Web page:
- The consensus in the SARB is that interest rates can be kept accommodative for at least another year or two. More specifically, the central bank may hike rates, but not aggressively, and instead keep SA’s interest rates accommodative on a global scale. Domestic rate hikes would likely coincide with sustained currency weakness following moves in the global rate hike cycle, namely amongst DMs such as the US. Ultimately, the ZAR would take the brunt of the market pressure in this scenario if the SARB continues to adopt a wait-and-see ap-proach, where it would only react to currency depreciation triggering expectations for supply-side inflation.
- Additionally, fiscal risks remain high and could be another trigger to currency weakness. On that front, National Treasury now sees the 2020/2021 budget gap at R552 billion or 11% of GDP. While better than the 11.2% reported in May, the lack of structural reforms and fiscal consolidation will see this improvement as cold comfort for the broader economy. Furthermore, the public sector wage deal struck last month for a 1.5% salary increase, plus a cash payment, will cost roughly R20 billion in the 2021/2022 fiscal year. This cost was above the compensation ceiling contained in this year’s February budget, and thus conformed to expectations as a clear risk to sovereign credit rat-ings in the future.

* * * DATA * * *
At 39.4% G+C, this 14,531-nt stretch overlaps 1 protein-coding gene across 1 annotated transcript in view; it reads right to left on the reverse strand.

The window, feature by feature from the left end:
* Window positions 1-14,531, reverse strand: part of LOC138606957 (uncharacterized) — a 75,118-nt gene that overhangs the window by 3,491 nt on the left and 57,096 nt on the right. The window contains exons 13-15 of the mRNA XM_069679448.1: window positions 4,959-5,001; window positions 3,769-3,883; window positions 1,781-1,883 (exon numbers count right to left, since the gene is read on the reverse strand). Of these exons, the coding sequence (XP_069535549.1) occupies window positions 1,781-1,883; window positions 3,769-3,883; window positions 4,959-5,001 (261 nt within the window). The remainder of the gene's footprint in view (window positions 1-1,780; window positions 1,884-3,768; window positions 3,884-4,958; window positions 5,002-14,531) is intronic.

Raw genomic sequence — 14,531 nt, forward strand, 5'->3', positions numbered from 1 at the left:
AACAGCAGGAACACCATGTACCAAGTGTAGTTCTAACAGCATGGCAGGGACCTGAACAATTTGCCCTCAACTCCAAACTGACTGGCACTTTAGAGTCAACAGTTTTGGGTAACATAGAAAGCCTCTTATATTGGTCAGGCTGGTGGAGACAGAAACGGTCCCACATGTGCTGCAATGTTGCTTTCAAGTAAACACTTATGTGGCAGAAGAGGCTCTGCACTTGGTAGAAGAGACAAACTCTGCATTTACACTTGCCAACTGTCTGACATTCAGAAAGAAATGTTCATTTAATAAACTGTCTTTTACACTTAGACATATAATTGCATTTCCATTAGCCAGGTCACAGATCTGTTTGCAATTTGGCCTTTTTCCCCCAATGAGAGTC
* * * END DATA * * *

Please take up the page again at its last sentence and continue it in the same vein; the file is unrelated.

- For the day ahead, domestic producer price inflation will round out the SA data card for this week, but will unlikely hold much market-moving potential given manufacturers remain unable to offload higher input costs onto consumers significantly. Ahead of the Fed’s sym-posium, markets will turn to US initial jobless claims and the second reading for US Q2 GDP growth today for an update on US economic health. While the USD has come off recent highs this week, US Treasury yields have edged up, with the 10-year tenor reaching two-week highs yesterday. This could begin to offer the USD some support into the end of the week, while fresh hints of Fed tapering will also reig-nite the upwards bias for the greenback at the expense of EM currencies.